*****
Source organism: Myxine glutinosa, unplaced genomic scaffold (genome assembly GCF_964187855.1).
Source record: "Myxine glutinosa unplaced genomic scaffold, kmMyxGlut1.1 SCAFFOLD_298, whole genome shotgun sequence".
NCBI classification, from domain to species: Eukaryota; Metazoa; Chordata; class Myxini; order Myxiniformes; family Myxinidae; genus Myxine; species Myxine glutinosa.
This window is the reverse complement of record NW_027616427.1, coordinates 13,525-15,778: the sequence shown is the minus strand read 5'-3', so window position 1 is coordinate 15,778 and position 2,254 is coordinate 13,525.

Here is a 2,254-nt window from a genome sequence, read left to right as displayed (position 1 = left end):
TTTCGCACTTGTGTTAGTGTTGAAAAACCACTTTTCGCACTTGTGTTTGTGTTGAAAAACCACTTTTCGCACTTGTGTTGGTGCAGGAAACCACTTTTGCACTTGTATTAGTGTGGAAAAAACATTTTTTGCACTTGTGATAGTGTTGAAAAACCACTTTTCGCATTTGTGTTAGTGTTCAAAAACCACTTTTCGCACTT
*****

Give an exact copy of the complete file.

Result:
Source organism: Myxine glutinosa, unplaced genomic scaffold (genome assembly GCF_964187855.1).
Source record: "Myxine glutinosa unplaced genomic scaffold, kmMyxGlut1.1 SCAFFOLD_298, whole genome shotgun sequence".
NCBI classification, from domain to species: Eukaryota; Metazoa; Chordata; class Myxini; order Myxiniformes; family Myxinidae; genus Myxine; species Myxine glutinosa.
This window is the reverse complement of record NW_027616427.1, coordinates 13,525-15,778: the sequence shown is the minus strand read 5'-3', so window position 1 is coordinate 15,778 and position 2,254 is coordinate 13,525.

Here is a 2,254-nt window from a genome sequence, read left to right as displayed (position 1 = left end):
TTTCGCACTTGTGTTAGTGTTGAAAAACCACTTTTCGCACTTGTGTTTGTGTTGAAAAACCACTTTTCGCACTTGTGTTGGTGCAGGAAACCACTTTTGCACTTGTATTAGTGTGGAAAAAACATTTTTTGCACTTGTGATAGTGTTGAAAAACCACTTTTCGCATTTGTGTTAGTGTTCAAAAACCACTTTTCGCACTT